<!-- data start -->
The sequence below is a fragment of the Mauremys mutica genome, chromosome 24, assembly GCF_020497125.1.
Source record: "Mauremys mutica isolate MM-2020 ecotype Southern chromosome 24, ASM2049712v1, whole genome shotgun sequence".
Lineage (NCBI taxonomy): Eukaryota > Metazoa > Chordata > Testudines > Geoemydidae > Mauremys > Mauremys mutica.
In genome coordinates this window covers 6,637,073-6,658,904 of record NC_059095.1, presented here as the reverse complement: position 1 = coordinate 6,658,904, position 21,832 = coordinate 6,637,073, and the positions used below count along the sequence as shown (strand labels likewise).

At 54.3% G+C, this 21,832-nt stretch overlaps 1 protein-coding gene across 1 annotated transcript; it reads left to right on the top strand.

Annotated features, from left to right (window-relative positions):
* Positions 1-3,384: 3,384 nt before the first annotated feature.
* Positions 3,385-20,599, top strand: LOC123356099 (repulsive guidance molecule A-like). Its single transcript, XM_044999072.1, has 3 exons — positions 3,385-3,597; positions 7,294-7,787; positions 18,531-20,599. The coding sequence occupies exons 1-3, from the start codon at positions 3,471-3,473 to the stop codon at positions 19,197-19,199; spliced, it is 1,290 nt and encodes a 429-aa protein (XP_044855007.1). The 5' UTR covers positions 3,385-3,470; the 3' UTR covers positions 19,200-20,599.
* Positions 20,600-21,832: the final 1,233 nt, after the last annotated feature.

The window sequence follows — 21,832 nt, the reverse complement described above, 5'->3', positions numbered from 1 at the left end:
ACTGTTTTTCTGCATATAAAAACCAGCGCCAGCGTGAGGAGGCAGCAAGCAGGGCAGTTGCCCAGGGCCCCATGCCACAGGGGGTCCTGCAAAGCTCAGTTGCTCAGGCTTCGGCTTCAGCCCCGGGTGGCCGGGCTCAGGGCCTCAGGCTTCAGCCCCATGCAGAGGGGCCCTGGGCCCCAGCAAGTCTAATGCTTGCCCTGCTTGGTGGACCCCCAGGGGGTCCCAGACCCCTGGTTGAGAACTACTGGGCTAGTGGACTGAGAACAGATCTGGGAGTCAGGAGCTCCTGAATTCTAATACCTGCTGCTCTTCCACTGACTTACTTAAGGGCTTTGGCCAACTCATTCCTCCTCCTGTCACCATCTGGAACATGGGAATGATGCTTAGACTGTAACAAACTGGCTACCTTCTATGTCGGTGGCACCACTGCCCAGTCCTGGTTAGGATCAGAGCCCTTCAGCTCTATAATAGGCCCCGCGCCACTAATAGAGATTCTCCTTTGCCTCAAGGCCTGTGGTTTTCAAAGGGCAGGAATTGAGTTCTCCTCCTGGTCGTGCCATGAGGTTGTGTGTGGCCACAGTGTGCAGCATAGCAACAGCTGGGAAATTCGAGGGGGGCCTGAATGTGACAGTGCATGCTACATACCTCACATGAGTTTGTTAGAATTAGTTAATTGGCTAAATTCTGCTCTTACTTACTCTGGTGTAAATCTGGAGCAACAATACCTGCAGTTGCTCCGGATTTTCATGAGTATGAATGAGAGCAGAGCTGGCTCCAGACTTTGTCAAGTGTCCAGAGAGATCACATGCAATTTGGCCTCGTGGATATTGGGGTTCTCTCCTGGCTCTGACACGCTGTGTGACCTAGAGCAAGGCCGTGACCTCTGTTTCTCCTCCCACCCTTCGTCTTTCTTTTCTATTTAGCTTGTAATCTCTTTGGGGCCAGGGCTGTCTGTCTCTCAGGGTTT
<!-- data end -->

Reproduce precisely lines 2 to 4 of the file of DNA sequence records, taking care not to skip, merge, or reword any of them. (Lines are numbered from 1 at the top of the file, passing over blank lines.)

Source record: "Mauremys mutica isolate MM-2020 ecotype Southern chromosome 24, ASM2049712v1, whole genome shotgun sequence".
Lineage (NCBI taxonomy): Eukaryota > Metazoa > Chordata > Testudines > Geoemydidae > Mauremys > Mauremys mutica.
In genome coordinates this window covers 6,637,073-6,658,904 of record NC_059095.1, presented here as the reverse complement: position 1 = coordinate 6,658,904, position 21,832 = coordinate 6,637,073, and the positions used below count along the sequence as shown (strand labels likewise).